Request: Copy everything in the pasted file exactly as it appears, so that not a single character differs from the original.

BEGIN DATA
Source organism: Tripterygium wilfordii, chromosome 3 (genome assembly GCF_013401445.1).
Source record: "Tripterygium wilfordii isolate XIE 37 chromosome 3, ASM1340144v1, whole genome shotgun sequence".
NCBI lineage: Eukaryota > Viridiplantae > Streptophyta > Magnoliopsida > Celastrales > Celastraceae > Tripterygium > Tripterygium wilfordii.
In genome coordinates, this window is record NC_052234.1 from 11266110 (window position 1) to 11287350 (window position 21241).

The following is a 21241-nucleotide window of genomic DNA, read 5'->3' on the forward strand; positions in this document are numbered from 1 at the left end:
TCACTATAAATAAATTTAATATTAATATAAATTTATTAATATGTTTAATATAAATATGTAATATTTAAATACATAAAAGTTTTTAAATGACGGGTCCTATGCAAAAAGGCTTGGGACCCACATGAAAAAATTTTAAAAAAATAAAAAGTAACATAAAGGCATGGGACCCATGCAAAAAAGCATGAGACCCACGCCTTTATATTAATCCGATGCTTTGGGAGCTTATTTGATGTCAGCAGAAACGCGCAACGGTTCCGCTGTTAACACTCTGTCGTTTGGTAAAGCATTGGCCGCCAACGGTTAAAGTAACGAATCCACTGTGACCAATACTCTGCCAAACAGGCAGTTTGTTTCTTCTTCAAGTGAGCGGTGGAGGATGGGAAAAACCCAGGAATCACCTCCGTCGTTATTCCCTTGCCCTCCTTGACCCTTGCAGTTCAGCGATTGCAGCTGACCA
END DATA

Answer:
Source organism: Tripterygium wilfordii, chromosome 3 (genome assembly GCF_013401445.1).
Source record: "Tripterygium wilfordii isolate XIE 37 chromosome 3, ASM1340144v1, whole genome shotgun sequence".
NCBI lineage: Eukaryota > Viridiplantae > Streptophyta > Magnoliopsida > Celastrales > Celastraceae > Tripterygium > Tripterygium wilfordii.
In genome coordinates, this window is record NC_052234.1 from 11266110 (window position 1) to 11287350 (window position 21241).

The following is a 21241-nucleotide window of genomic DNA, read 5'->3' on the forward strand; positions in this document are numbered from 1 at the left end:
TCACTATAAATAAATTTAATATTAATATAAATTTATTAATATGTTTAATATAAATATGTAATATTTAAATACATAAAAGTTTTTAAATGACGGGTCCTATGCAAAAAGGCTTGGGACCCACATGAAAAAATTTTAAAAAAATAAAAAGTAACATAAAGGCATGGGACCCATGCAAAAAAGCATGAGACCCACGCCTTTATATTAATCCGATGCTTTGGGAGCTTATTTGATGTCAGCAGAAACGCGCAACGGTTCCGCTGTTAACACTCTGTCGTTTGGTAAAGCATTGGCCGCCAACGGTTAAAGTAACGAATCCACTGTGACCAATACTCTGCCAAACAGGCAGTTTGTTTCTTCTTCAAGTGAGCGGTGGAGGATGGGAAAAACCCAGGAATCACCTCCGTCGTTATTCCCTTGCCCTCCTTGACCCTTGCAGTTCAGCGATTGCAGCTGACCA